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The fundamentals are really falling off in this country and one wonders when it all will end.

The direct attack on freedom of speech and freedom of expression is really quite concerning and at times it is quite unfathomable. It would seem we are stuck in a zero-sum game when in essence we should all be focusing on settling for an outcome that will improve national welfare than one that will render us in a worse off position than when we started.

Freedom of speech

I will not exert much effort explaining the linkages between freedom of speech and the economic development. I believe I have done justice explaining the development and democracy nexus and how we stand to benefit as a country if individual liberties are protected. In the famous words of Amartya Sen, no country can say it is developed if its citizens do not enjoy individual liberties and freedoms. I am honestly failing to understand the gag on ‘Gawuzela’ and Ncandweni music on national radio and on the national television. These are public entities funded entirely by the taxpayer and it does not make sense, none whatsoever, why we should be deprived the pleasure to listen to certain music.

Limiting consumption space

The move by the authorities to put a gag on the two groups, only just makes the point for the dissident voices. It does not inspire confidence on why the status quo shall be maintained. It is concerning that instead of trying to unify the nation by addressing discerning voices the authorities are moving towards a more authoritarian route. The ban of the two groups from the national airwaves limits the consumption space for music lovers. It signals that we are headed in a direction, where certain individuals will end up determining what commodities are suitable for us to consume. We are slowly but surely moving to join the ranks of North Korea, since it’s the only country that even determines what type of hairstyle people can wear. This is totally unacceptable! Development is also measured by the amount of goods available to an individual in their consumption basket.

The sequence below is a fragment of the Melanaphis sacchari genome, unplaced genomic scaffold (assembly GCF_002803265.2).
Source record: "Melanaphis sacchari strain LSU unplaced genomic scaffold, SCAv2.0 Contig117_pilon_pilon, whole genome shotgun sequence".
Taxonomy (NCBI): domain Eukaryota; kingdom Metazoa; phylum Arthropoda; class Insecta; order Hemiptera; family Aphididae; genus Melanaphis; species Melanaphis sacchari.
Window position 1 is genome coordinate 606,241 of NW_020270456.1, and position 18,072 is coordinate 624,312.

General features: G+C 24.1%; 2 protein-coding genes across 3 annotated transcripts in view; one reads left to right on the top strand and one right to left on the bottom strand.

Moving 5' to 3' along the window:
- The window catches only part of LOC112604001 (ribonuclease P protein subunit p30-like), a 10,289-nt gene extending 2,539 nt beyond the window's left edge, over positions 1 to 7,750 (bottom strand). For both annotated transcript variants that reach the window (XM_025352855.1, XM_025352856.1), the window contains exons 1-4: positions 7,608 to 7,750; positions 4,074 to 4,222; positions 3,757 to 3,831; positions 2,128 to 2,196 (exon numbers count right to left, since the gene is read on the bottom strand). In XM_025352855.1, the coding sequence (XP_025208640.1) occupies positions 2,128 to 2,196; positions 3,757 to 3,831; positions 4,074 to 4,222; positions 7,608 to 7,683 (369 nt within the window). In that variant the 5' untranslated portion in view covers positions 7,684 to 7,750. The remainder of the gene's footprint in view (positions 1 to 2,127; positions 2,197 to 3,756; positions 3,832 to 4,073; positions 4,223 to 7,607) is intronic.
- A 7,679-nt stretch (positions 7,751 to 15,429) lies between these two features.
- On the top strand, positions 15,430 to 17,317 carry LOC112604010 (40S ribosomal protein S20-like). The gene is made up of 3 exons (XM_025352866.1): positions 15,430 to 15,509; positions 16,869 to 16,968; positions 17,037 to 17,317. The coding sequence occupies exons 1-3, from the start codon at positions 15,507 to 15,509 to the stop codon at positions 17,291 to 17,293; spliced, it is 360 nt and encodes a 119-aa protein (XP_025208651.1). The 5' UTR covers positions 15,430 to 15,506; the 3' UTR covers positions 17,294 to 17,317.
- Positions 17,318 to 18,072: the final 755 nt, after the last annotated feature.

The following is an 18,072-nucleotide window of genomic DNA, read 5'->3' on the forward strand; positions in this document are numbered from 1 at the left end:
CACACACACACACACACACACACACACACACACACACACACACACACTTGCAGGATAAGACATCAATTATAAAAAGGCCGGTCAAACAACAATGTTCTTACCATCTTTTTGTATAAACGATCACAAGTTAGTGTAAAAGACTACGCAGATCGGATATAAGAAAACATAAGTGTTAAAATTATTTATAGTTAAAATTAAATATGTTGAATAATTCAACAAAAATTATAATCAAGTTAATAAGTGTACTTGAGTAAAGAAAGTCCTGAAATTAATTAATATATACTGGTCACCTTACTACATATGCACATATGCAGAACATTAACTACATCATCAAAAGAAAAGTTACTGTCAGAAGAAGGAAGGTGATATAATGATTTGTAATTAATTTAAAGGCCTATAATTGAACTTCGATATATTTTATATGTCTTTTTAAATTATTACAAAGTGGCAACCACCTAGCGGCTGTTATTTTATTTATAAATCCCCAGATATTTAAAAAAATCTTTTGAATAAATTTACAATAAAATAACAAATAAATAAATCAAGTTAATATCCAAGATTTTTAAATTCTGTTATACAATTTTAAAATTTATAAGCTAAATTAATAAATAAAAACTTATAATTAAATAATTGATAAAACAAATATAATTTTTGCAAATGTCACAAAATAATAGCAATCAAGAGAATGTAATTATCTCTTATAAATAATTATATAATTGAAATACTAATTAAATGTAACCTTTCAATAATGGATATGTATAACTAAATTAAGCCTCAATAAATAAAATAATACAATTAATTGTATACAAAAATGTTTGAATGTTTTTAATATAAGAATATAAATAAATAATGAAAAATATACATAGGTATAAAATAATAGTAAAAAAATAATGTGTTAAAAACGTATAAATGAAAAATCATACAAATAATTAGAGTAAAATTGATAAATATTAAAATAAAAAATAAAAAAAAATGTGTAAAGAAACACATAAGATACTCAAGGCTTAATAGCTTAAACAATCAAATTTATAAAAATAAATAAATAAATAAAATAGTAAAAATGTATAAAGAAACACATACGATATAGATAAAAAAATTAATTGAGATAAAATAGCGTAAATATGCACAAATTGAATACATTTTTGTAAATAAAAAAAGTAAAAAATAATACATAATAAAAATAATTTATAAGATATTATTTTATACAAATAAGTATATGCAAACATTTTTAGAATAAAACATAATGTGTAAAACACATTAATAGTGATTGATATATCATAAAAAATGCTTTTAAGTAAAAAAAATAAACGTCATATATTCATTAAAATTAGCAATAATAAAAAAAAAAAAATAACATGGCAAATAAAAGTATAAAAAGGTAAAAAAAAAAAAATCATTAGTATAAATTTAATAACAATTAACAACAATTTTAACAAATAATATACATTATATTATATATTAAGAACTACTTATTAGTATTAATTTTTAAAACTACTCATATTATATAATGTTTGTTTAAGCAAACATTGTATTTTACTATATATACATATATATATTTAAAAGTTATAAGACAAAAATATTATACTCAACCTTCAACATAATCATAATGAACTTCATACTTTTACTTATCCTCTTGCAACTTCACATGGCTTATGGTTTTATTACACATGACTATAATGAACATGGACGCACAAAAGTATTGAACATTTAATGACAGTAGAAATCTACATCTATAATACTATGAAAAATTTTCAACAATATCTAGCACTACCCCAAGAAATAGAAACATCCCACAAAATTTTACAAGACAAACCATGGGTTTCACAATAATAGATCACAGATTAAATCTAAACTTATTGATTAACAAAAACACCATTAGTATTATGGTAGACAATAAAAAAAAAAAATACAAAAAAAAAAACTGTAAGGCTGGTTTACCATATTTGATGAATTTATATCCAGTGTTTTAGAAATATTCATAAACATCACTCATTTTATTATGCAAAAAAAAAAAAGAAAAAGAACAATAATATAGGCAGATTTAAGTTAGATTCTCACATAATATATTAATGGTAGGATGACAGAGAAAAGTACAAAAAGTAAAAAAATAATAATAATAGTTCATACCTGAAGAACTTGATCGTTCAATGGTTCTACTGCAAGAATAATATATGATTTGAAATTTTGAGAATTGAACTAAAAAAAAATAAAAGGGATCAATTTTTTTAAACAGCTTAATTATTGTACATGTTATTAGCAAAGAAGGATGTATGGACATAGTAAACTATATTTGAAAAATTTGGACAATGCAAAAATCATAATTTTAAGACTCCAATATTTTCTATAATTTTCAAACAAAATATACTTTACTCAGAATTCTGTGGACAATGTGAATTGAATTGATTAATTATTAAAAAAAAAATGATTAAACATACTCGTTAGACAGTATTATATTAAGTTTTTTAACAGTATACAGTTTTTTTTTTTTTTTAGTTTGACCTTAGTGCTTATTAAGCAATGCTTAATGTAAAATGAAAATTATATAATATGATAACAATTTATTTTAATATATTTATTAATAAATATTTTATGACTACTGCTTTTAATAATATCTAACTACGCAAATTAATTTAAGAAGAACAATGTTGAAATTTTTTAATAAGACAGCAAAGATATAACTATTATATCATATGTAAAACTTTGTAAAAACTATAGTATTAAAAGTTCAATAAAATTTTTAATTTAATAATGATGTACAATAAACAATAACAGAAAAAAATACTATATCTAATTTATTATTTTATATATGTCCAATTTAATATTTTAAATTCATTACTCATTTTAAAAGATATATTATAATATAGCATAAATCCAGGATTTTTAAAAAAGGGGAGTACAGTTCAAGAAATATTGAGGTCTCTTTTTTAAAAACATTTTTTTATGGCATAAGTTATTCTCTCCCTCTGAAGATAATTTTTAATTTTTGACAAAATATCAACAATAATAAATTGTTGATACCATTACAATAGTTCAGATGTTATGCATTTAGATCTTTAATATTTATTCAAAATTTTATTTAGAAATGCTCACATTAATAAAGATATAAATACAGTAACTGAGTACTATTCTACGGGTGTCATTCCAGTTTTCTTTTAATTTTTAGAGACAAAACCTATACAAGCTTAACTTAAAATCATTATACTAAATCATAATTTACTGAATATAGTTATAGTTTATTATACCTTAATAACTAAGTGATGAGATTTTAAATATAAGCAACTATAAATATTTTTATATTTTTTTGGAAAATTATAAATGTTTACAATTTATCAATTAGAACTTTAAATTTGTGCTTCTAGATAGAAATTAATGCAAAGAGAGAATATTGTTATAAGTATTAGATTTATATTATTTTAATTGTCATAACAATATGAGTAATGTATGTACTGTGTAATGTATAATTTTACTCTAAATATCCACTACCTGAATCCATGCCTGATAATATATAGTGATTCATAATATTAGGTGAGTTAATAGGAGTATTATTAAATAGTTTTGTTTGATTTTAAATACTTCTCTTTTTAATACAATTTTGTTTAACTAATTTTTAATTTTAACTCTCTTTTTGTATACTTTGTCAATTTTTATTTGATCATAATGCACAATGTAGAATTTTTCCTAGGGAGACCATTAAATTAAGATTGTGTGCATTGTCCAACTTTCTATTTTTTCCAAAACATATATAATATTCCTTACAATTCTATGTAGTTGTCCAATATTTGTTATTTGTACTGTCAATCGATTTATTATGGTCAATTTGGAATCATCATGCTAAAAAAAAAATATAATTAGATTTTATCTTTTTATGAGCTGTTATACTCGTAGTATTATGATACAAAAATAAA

Alternative media

What good will the ban do? We are living in an information age, in the digital age, in the fourth industrial revolution. One can simply access the banned music online, through social media and other avenues in the digital world where all music is sold. One, therefore, wonders if the ban will be effective in silencing Ncandweni and ‘Gawuzela’. Note that I am making reference to the groups not the outspoken and critical Members of Parliament and one wonders what the music has to do with what is happening in the political landscape.

Terrorism gospel

We are entering into really interesting times but rather scary. One can assume that the groups are either banned because they are linked to terrorist entities or because they contribute to the radicalisation of the nation. I mean this is gospel music we talking about here. For a country that received a vision re-affirming that we are indeed the pulpit of Africa, this is quite a paradox, akucondzakali what is expected of us and what direction are we to take as a population. Are the authorities communicating that gospel music has become an avenue for terrorism? Oh pulpit of Africa what has become of you?

When does it end?

I recall back in 2010 when I went to study in East Africa; I was flabbergasted when I saw police officers and security guards carrying automatic weapons. I was not used to even seeing a gun that is the Swaziland from which I had come from, not this Eswatini where even traffic officers carry automatic weapons. I am astonished at the level of radicalisation that has occurred just within a decade in this country. The police service seems to be so overtly radicalised and armed, now EBIS seems to be joining the fray. What I worry mostly about is the radicalisation of the masses, will the police and the army be able to control a radicalised population?

Mass radicalisation of Eswatini

The answer is a simple no! Every day we wake up to some news of arson; if it is not a school, its police quarters or the home of some unfortunate police officer. These are indicators of a radicalised mass, we wake up to news of the different political factions calling people to self-defence training, so they are able to defend themselves from the police. The very state apparatus that should protect the people is becoming the enemy of the people. You tax the people and use their taxes to fund a police service that will brutalise the very people.

Less radical path

Can the leadership of the country chose a less radical solution to the impasse. It does not have to be a zero-sum game, it does not have to end in a civil war, that would be more destructive and no one will win. I am losing whatever ounce of faith I had in the authorities with each passing day; somebody call the nation to a dialogue before it is too late!

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